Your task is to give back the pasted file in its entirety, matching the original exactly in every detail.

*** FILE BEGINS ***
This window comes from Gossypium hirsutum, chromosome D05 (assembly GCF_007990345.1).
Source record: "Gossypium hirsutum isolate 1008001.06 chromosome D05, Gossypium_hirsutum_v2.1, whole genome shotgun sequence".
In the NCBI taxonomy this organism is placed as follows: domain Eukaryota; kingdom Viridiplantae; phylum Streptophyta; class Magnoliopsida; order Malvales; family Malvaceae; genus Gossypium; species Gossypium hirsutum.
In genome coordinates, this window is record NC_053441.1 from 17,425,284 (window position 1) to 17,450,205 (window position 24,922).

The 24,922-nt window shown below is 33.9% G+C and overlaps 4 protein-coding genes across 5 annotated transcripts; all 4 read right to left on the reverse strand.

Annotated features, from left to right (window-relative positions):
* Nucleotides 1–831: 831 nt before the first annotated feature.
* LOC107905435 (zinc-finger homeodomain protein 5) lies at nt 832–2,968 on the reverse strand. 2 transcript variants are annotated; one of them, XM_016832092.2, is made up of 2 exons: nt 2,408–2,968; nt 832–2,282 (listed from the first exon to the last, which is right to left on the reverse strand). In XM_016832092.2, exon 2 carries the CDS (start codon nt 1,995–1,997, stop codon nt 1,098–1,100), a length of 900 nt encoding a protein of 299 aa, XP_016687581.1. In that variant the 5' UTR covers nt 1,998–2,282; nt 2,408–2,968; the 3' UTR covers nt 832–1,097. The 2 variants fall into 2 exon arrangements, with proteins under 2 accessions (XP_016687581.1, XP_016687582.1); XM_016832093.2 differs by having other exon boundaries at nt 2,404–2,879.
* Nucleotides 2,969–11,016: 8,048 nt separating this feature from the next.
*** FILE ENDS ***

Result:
This window comes from Gossypium hirsutum, chromosome D05 (assembly GCF_007990345.1).
Source record: "Gossypium hirsutum isolate 1008001.06 chromosome D05, Gossypium_hirsutum_v2.1, whole genome shotgun sequence".
In the NCBI taxonomy this organism is placed as follows: domain Eukaryota; kingdom Viridiplantae; phylum Streptophyta; class Magnoliopsida; order Malvales; family Malvaceae; genus Gossypium; species Gossypium hirsutum.
In genome coordinates, this window is record NC_053441.1 from 17,425,284 (window position 1) to 17,450,205 (window position 24,922).

The 24,922-nt window shown below is 33.9% G+C and overlaps 4 protein-coding genes across 5 annotated transcripts; all 4 read right to left on the reverse strand.

Annotated features, from left to right (window-relative positions):
* Nucleotides 1–831: 831 nt before the first annotated feature.
* LOC107905435 (zinc-finger homeodomain protein 5) lies at nt 832–2,968 on the reverse strand. 2 transcript variants are annotated; one of them, XM_016832092.2, is made up of 2 exons: nt 2,408–2,968; nt 832–2,282 (listed from the first exon to the last, which is right to left on the reverse strand). In XM_016832092.2, exon 2 carries the CDS (start codon nt 1,995–1,997, stop codon nt 1,098–1,100), a length of 900 nt encoding a protein of 299 aa, XP_016687581.1. In that variant the 5' UTR covers nt 1,998–2,282; nt 2,408–2,968; the 3' UTR covers nt 832–1,097. The 2 variants fall into 2 exon arrangements, with proteins under 2 accessions (XP_016687581.1, XP_016687582.1); XM_016832093.2 differs by having other exon boundaries at nt 2,404–2,879.
* Nucleotides 2,969–11,016: 8,048 nt separating this feature from the next.